For they are the ones who heal our cats

With skills and grace that go beyond mere acts

And we are forever in their debt

For the love and care they never forget

So here’s to the veterinarian, our friend

Whose love and care never end.


So this World Veterinary Day, take a moment to appreciate the important work that veterinarians do to keep our furry friends healthy and happy. And remember, by following these tips and working closely with your veterinarian, you can help ensure your cat’s wellbeing. Remember HEALTHY CAT =HAPPY CAT = HAPPY LIFE.

I’d love to know in the comments if you have a good vet that you love or not.

xo, Layla and Odin who usually loves his vet.


  • Meezer'sMews&TerrieristicalWoofs

    I had to leave our original vett practise after the older vet retired and his second in command went to only doing surgeries….I did not meld well with thhe newer vet who seemed to have the attitude that I knew nothing about my pets…and she disdained some of my ideas as bunk…no discussion. Time to leave!

    Now we have a single vet practise that does do both kitties and pups, but he is very knowledgable about cats, having his own rescue shelter as part of his home…His home, the vet office and the shelter are all on the same property.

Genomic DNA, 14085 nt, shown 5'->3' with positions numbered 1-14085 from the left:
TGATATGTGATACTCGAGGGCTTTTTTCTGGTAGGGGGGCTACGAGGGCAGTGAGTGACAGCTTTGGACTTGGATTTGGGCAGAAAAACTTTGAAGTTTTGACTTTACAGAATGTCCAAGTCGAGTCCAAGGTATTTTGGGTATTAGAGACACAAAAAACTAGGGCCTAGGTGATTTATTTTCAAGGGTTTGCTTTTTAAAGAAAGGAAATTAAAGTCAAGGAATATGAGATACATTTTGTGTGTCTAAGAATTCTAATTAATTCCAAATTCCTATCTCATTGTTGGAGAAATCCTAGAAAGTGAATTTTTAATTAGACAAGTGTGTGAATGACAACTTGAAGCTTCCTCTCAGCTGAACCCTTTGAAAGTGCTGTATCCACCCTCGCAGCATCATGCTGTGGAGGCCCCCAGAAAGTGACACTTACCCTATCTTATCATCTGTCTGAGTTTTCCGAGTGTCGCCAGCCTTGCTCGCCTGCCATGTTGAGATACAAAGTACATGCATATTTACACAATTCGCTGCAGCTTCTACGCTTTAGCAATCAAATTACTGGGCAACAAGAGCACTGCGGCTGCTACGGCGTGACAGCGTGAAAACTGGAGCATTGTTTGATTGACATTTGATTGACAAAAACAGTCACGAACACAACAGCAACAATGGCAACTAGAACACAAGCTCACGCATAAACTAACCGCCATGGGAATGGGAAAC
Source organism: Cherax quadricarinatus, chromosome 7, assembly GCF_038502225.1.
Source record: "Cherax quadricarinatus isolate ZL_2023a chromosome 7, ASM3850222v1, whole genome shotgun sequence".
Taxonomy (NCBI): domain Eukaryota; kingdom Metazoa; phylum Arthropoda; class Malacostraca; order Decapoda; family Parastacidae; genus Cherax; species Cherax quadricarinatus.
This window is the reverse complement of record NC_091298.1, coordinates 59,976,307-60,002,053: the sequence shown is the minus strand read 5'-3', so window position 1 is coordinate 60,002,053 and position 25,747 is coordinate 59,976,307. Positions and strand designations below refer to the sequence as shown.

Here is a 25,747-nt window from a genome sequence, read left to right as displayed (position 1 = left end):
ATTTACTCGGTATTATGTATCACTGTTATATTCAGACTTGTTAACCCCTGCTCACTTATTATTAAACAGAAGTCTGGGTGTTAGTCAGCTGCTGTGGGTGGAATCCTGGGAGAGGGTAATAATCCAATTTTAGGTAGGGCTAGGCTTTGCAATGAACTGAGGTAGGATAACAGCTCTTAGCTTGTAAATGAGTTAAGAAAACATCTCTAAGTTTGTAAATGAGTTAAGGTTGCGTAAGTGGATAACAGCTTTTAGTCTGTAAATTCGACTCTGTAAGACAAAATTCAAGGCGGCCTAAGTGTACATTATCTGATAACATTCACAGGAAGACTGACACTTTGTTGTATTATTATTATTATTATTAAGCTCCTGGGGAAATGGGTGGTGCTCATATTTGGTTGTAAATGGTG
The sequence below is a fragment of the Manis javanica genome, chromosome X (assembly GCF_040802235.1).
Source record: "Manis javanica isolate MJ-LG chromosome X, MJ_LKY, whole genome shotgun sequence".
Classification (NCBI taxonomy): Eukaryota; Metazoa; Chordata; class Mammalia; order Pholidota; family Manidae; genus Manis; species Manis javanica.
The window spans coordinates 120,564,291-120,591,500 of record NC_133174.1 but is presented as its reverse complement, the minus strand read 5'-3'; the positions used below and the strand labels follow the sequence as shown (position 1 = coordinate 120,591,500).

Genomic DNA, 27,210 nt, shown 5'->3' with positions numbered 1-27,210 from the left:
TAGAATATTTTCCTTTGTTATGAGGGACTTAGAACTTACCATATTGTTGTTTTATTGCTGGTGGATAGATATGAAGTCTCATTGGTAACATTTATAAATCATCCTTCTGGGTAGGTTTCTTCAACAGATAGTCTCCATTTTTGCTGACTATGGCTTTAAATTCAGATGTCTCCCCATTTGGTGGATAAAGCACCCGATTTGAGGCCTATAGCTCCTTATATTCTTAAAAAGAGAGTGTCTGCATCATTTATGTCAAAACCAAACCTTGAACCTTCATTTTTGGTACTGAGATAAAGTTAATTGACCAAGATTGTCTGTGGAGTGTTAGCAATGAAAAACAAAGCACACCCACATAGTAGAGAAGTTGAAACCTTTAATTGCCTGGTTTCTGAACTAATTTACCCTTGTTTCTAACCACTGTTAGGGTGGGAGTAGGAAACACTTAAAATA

I dread the day he’s going to tell me he’s retiring… A great article/post! Love your poetry!

    • Layla Morgan Wilde

      Thanks so much. I wondered if anyone would like the poetry. I hope your vet doesn’t retire for a long time!

  • Andrea

    Really thorough post, Layla. Very informative and in depth. One thing I would add is that if you are looking for a specialist, be sure they are board certified. Many will say “area of interest.” That just means they’ve done a lot of reading on the subject. But if they are board certified, you know they’ve had the extra study and experience.

    I used to recommend clients take a tour of the facility before choosing that veterinarian, but I’ve not been successful in trying to do that.